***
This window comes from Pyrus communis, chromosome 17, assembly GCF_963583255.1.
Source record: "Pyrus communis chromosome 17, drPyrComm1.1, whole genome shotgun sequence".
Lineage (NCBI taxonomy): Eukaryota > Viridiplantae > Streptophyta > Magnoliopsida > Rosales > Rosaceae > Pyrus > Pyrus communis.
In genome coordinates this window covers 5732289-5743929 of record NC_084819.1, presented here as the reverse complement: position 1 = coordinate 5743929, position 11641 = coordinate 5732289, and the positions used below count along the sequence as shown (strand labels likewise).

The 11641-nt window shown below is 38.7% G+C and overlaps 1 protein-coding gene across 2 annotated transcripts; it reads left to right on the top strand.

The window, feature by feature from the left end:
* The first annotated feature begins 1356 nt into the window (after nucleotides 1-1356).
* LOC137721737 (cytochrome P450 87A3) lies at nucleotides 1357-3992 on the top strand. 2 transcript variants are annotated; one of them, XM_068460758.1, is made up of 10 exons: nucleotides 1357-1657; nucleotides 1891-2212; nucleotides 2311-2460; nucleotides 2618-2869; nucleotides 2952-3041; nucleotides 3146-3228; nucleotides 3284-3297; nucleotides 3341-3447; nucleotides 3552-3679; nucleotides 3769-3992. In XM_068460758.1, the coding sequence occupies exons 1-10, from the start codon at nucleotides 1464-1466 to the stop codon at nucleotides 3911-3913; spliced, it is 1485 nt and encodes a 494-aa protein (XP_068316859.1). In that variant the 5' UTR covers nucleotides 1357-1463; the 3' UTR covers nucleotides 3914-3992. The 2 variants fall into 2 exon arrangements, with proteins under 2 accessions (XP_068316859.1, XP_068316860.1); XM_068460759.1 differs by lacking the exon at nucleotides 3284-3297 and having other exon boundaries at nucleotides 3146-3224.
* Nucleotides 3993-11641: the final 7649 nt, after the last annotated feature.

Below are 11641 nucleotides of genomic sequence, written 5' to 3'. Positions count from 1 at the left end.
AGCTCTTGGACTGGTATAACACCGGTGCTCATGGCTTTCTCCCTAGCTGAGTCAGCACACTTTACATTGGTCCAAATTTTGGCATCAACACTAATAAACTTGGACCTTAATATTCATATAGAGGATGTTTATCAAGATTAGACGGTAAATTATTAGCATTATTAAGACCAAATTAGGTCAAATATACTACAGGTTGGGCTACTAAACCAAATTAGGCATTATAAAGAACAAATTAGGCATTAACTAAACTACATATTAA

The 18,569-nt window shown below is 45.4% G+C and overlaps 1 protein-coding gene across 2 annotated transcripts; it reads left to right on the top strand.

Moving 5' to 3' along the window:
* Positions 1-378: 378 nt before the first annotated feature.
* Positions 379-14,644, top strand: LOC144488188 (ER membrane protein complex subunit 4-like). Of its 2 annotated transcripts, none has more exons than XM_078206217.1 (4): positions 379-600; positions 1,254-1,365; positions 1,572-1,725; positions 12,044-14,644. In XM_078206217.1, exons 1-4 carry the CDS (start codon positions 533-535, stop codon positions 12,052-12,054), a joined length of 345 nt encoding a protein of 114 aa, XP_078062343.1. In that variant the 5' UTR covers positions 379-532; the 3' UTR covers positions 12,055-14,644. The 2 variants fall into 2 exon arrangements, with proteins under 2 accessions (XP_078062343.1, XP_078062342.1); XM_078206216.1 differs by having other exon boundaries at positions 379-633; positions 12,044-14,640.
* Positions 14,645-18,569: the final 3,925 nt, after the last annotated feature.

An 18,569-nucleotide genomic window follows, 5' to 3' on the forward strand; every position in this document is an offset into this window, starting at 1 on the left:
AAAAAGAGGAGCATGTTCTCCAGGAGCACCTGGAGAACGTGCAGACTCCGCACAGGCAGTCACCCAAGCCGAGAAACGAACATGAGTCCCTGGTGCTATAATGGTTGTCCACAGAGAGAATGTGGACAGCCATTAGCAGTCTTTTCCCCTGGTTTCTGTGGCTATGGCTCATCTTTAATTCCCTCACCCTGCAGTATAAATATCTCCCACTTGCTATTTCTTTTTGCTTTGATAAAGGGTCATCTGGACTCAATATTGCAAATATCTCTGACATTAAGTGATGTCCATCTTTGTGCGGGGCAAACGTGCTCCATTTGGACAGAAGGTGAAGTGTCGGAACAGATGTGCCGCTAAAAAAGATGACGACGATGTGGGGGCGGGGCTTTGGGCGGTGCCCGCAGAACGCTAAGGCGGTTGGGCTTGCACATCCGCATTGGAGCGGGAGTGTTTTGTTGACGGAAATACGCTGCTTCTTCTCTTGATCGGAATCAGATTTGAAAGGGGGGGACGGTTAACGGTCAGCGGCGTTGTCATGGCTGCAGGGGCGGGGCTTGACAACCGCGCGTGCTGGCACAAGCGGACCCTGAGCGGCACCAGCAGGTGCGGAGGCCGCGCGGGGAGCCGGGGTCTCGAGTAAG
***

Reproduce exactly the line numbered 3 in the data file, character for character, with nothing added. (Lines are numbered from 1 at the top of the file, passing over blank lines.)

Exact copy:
Lineage (NCBI taxonomy): Eukaryota > Viridiplantae > Streptophyta > Magnoliopsida > Rosales > Rosaceae > Pyrus > Pyrus communis.